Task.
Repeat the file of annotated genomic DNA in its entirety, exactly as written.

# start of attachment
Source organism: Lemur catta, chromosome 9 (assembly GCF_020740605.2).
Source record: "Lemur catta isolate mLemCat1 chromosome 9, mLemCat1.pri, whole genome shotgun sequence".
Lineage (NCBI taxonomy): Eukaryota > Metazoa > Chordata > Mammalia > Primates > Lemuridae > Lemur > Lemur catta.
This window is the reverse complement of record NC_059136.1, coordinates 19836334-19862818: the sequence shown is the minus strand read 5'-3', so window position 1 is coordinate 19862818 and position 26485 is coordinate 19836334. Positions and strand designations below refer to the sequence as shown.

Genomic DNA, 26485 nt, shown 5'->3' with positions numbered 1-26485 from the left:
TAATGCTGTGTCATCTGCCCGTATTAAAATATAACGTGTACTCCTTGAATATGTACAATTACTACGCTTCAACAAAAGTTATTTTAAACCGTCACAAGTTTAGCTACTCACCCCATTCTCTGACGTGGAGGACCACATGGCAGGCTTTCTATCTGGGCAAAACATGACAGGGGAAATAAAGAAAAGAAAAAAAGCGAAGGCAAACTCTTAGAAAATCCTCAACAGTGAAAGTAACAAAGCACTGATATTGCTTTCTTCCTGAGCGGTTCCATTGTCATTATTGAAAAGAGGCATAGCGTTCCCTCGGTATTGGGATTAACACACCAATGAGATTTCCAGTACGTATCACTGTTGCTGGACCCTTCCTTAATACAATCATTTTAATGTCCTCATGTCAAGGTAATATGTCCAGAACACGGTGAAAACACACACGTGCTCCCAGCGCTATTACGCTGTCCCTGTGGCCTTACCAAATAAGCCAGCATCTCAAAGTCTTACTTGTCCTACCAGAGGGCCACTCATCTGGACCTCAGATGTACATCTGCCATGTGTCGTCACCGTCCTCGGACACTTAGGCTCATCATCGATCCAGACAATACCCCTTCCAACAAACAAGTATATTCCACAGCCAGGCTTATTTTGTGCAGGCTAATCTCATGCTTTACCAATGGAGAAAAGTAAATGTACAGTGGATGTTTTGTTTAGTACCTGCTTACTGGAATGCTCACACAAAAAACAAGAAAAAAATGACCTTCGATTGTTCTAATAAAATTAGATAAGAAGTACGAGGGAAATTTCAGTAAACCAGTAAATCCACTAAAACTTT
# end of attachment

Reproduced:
Source organism: Lemur catta, chromosome 9 (assembly GCF_020740605.2).
Source record: "Lemur catta isolate mLemCat1 chromosome 9, mLemCat1.pri, whole genome shotgun sequence".
Lineage (NCBI taxonomy): Eukaryota > Metazoa > Chordata > Mammalia > Primates > Lemuridae > Lemur > Lemur catta.
This window is the reverse complement of record NC_059136.1, coordinates 19836334-19862818: the sequence shown is the minus strand read 5'-3', so window position 1 is coordinate 19862818 and position 26485 is coordinate 19836334. Positions and strand designations below refer to the sequence as shown.

Genomic DNA, 26485 nt, shown 5'->3' with positions numbered 1-26485 from the left:
TAATGCTGTGTCATCTGCCCGTATTAAAATATAACGTGTACTCCTTGAATATGTACAATTACTACGCTTCAACAAAAGTTATTTTAAACCGTCACAAGTTTAGCTACTCACCCCATTCTCTGACGTGGAGGACCACATGGCAGGCTTTCTATCTGGGCAAAACATGACAGGGGAAATAAAGAAAAGAAAAAAAGCGAAGGCAAACTCTTAGAAAATCCTCAACAGTGAAAGTAACAAAGCACTGATATTGCTTTCTTCCTGAGCGGTTCCATTGTCATTATTGAAAAGAGGCATAGCGTTCCCTCGGTATTGGGATTAACACACCAATGAGATTTCCAGTACGTATCACTGTTGCTGGACCCTTCCTTAATACAATCATTTTAATGTCCTCATGTCAAGGTAATATGTCCAGAACACGGTGAAAACACACACGTGCTCCCAGCGCTATTACGCTGTCCCTGTGGCCTTACCAAATAAGCCAGCATCTCAAAGTCTTACTTGTCCTACCAGAGGGCCACTCATCTGGACCTCAGATGTACATCTGCCATGTGTCGTCACCGTCCTCGGACACTTAGGCTCATCATCGATCCAGACAATACCCCTTCCAACAAACAAGTATATTCCACAGCCAGGCTTATTTTGTGCAGGCTAATCTCATGCTTTACCAATGGAGAAAAGTAAATGTACAGTGGATGTTTTGTTTAGTACCTGCTTACTGGAATGCTCACACAAAAAACAAGAAAAAAATGACCTTCGATTGTTCTAATAAAATTAGATAAGAAGTACGAGGGAAATTTCAGTAAACCAGTAAATCCACTAAAACTTT